Lifeboat chiefs are to change the way they fundraise in a move which will cost the charity £35.6m over five years.
But the Royal National Lifeboat Institution, which is acting in the wake of criticism of charities putting too much pressure on people to donate, says the change will not affect its life-saving service including its three stations on the Fylde coast.
Blackpool, Fleetwood and Lytham St Annes lifeboat stations all rely on fundraising.
From 2017, the RNLI will only contact individuals who have expressly given their permission for the charity to contact them by ‘opting in’.
The charity will meet the shortfall from its reserves of nearly £97m and set out a new long-term fundraising strategy.
Leesa Harwood, RNLI’s fundraising director, said: “The RNLI is making this change because we believe it’s the right thing to do.”
She added: “We’ve been investigating a change to our fundraising practices over the last 12 months, and maintaining our lifesaving service is our top priority. All of our planning has taken this into account.”
Former Fylde Mayor Kevin Eastham, who raised £5,542 for the RNLI during his mayoral year in 2014/15, welcomed the change.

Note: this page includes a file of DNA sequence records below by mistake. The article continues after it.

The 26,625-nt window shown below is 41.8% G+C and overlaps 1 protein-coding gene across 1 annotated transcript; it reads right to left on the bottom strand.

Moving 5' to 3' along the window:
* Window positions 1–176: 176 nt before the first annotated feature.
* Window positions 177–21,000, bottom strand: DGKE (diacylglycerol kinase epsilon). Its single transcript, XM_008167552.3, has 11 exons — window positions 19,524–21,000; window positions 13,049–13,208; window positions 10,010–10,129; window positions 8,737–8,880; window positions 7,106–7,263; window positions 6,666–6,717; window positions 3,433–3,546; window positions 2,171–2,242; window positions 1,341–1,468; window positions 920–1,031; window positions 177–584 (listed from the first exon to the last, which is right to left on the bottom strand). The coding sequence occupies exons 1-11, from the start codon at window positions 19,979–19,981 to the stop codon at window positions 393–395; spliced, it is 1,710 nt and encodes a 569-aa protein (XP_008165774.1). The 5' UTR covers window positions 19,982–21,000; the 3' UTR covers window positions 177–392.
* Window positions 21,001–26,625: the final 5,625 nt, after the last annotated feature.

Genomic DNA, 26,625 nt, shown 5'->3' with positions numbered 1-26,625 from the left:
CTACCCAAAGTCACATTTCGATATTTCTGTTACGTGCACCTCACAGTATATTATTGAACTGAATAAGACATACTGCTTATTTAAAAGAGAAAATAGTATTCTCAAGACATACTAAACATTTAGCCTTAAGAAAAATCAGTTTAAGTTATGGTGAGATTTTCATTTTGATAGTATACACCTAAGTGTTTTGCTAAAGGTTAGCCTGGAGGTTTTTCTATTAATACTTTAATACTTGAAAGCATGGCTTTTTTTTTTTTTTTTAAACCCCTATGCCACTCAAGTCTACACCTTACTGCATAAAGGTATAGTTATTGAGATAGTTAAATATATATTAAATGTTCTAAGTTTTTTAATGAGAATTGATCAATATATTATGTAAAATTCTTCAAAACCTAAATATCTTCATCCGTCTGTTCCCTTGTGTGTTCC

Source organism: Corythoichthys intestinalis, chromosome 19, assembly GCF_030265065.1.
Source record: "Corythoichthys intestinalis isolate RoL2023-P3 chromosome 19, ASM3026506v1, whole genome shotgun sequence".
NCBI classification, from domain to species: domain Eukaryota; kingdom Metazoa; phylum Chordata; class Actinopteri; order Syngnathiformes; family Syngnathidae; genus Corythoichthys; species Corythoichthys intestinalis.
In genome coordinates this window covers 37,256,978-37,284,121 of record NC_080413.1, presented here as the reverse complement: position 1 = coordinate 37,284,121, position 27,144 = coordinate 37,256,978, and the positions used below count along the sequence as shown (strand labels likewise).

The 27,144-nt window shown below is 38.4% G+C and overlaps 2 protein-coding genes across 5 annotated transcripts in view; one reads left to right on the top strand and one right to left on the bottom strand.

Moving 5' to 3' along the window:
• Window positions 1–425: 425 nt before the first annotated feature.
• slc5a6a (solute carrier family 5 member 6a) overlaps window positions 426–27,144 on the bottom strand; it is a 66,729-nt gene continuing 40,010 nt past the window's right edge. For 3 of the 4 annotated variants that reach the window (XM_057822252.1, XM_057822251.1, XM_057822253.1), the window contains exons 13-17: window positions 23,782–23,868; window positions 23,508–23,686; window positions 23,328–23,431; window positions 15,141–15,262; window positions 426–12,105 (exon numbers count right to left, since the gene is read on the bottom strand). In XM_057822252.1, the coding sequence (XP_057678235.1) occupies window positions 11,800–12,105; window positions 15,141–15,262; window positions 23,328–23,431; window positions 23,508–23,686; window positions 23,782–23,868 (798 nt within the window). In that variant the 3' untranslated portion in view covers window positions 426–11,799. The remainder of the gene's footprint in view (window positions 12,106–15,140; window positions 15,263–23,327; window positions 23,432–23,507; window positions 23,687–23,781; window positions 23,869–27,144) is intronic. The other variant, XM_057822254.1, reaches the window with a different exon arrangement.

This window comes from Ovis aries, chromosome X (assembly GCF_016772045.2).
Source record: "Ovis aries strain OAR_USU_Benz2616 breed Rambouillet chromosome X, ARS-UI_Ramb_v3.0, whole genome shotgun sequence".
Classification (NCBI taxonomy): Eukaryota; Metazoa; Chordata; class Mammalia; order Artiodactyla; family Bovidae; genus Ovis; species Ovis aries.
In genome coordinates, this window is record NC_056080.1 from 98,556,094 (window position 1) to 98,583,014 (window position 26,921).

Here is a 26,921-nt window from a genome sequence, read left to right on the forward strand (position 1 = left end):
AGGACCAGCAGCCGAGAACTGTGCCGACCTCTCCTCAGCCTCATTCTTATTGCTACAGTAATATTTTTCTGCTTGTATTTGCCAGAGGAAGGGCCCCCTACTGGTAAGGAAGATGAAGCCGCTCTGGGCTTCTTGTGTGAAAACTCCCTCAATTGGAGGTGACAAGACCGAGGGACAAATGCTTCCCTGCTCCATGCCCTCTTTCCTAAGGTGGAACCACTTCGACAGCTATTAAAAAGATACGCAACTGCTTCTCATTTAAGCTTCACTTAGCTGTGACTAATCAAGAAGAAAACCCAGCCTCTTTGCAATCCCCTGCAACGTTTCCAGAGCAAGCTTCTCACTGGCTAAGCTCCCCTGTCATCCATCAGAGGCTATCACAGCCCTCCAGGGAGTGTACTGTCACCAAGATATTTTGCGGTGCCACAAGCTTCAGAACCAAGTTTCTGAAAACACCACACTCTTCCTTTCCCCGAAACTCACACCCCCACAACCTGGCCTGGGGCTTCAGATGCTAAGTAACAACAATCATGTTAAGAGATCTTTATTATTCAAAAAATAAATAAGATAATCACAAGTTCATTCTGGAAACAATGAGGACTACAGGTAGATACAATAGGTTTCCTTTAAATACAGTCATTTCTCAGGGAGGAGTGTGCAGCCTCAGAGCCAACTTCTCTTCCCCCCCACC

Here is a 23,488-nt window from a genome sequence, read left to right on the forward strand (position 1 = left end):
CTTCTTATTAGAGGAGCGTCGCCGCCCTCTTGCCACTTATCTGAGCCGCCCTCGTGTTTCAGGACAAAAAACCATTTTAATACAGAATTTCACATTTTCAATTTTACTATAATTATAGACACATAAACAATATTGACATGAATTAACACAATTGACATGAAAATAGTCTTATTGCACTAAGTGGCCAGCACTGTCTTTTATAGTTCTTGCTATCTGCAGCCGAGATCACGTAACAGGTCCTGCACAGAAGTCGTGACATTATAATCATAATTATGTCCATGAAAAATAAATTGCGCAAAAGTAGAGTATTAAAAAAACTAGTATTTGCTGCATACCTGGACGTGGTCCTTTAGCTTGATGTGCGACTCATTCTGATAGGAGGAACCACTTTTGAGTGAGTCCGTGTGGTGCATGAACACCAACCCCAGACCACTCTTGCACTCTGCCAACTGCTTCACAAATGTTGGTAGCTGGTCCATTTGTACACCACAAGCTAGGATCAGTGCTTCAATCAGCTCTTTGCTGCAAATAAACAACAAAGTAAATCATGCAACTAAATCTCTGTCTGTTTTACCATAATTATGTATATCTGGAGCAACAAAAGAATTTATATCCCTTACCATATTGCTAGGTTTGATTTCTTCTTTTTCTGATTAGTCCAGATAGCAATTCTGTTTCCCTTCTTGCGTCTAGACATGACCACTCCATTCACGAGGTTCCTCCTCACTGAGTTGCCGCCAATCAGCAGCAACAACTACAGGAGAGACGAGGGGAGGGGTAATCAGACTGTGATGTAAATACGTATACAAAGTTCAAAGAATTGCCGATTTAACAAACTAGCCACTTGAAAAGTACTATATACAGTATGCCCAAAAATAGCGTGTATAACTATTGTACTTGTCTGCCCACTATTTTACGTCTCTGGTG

He said: “The RNLI is a great institution and it does need supporting. I chose it as one of my mayoral charities because it involves a lot of young people.
“I wouldn’t like to be consistently pestered for money, but if someone is giving on an annual basis it is better to be contacted every year and that wouldn’t upset me.
“The RNLI does save lives, and I know a lot of people on the Fylde coast support it.”
The ‘opt-in’ system is where individuals choose to be contacted, rather than an ‘opt-out’ system where supporters are automatically added to a list on a database unless they expressly opt out.